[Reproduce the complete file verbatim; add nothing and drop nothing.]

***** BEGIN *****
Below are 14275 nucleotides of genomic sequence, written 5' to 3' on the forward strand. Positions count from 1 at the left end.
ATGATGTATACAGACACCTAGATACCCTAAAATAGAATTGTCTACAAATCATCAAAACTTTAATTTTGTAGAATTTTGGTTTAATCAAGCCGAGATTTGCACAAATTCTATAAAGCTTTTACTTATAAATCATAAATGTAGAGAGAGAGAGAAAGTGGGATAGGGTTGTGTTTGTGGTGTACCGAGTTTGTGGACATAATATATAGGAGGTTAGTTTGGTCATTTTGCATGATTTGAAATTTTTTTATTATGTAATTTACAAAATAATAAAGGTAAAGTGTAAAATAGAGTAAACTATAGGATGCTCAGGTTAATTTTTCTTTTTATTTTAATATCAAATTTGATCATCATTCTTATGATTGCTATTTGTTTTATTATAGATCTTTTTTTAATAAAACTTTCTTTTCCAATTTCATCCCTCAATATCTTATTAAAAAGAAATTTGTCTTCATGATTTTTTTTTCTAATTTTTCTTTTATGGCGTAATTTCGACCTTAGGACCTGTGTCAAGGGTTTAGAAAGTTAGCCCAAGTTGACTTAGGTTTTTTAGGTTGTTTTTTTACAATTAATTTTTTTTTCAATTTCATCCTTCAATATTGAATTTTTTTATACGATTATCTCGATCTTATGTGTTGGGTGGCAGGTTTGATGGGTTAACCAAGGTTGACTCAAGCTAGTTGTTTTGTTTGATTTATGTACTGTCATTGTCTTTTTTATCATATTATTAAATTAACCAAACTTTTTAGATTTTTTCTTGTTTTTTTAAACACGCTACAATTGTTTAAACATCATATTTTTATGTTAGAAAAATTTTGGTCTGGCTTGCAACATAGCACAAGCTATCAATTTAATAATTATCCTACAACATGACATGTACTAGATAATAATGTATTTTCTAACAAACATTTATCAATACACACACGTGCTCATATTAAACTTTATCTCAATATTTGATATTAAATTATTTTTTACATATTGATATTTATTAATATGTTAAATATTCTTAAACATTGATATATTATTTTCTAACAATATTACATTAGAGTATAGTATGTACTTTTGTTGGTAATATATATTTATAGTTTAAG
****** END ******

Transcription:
Below are 14275 nucleotides of genomic sequence, written 5' to 3' on the forward strand. Positions count from 1 at the left end.
ATGATGTATACAGACACCTAGATACCCTAAAATAGAATTGTCTACAAATCATCAAAACTTTAATTTTGTAGAATTTTGGTTTAATCAAGCCGAGATTTGCACAAATTCTATAAAGCTTTTACTTATAAATCATAAATGTAGAGAGAGAGAGAAAGTGGGATAGGGTTGTGTTTGTGGTGTACCGAGTTTGTGGACATAATATATAGGAGGTTAGTTTGGTCATTTTGCATGATTTGAAATTTTTTTATTATGTAATTTACAAAATAATAAAGGTAAAGTGTAAAATAGAGTAAACTATAGGATGCTCAGGTTAATTTTTCTTTTTATTTTAATATCAAATTTGATCATCATTCTTATGATTGCTATTTGTTTTATTATAGATCTTTTTTTAATAAAACTTTCTTTTCCAATTTCATCCCTCAATATCTTATTAAAAAGAAATTTGTCTTCATGATTTTTTTTTCTAATTTTTCTTTTATGGCGTAATTTCGACCTTAGGACCTGTGTCAAGGGTTTAGAAAGTTAGCCCAAGTTGACTTAGGTTTTTTAGGTTGTTTTTTTACAATTAATTTTTTTTTCAATTTCATCCTTCAATATTGAATTTTTTTATACGATTATCTCGATCTTATGTGTTGGGTGGCAGGTTTGATGGGTTAACCAAGGTTGACTCAAGCTAGTTGTTTTGTTTGATTTATGTACTGTCATTGTCTTTTTTATCATATTATTAAATTAACCAAACTTTTTAGATTTTTTCTTGTTTTTTTAAACACGCTACAATTGTTTAAACATCATATTTTTATGTTAGAAAAATTTTGGTCTGGCTTGCAACATAGCACAAGCTATCAATTTAATAATTATCCTACAACATGACATGTACTAGATAATAATGTATTTTCTAACAAACATTTATCAATACACACACGTGCTCATATTAAACTTTATCTCAATATTTGATATTAAATTATTTTTTACATATTGATATTTATTAATATGTTAAATATTCTTAAACATTGATATATTATTTTCTAACAATATTACATTAGAGTATAGTATGTACTTTTGTTGGTAATATATATTTATAGTTTAAG